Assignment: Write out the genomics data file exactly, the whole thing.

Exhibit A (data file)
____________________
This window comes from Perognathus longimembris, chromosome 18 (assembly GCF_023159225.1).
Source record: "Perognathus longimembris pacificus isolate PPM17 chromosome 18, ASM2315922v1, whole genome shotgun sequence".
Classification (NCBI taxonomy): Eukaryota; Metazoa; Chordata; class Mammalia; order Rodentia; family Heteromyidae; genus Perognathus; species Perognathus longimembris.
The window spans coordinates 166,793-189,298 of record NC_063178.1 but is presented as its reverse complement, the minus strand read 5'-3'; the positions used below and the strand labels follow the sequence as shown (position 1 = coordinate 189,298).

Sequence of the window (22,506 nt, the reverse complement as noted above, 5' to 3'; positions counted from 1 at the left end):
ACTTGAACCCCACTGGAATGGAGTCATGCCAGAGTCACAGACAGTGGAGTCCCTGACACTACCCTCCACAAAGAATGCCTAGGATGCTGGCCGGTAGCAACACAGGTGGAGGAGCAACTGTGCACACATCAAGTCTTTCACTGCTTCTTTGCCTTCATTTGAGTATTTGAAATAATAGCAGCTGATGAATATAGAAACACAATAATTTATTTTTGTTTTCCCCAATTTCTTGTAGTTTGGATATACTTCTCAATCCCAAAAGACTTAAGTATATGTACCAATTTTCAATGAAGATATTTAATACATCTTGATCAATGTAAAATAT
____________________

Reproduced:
This window comes from Perognathus longimembris, chromosome 18 (assembly GCF_023159225.1).
Source record: "Perognathus longimembris pacificus isolate PPM17 chromosome 18, ASM2315922v1, whole genome shotgun sequence".
Classification (NCBI taxonomy): Eukaryota; Metazoa; Chordata; class Mammalia; order Rodentia; family Heteromyidae; genus Perognathus; species Perognathus longimembris.
The window spans coordinates 166,793-189,298 of record NC_063178.1 but is presented as its reverse complement, the minus strand read 5'-3'; the positions used below and the strand labels follow the sequence as shown (position 1 = coordinate 189,298).

Sequence of the window (22,506 nt, the reverse complement as noted above, 5' to 3'; positions counted from 1 at the left end):
ACTTGAACCCCACTGGAATGGAGTCATGCCAGAGTCACAGACAGTGGAGTCCCTGACACTACCCTCCACAAAGAATGCCTAGGATGCTGGCCGGTAGCAACACAGGTGGAGGAGCAACTGTGCACACATCAAGTCTTTCACTGCTTCTTTGCCTTCATTTGAGTATTTGAAATAATAGCAGCTGATGAATATAGAAACACAATAATTTATTTTTGTTTTCCCCAATTTCTTGTAGTTTGGATATACTTCTCAATCCCAAAAGACTTAAGTATATGTACCAATTTTCAATGAAGATATTTAATACATCTTGATCAATGTAAAATAT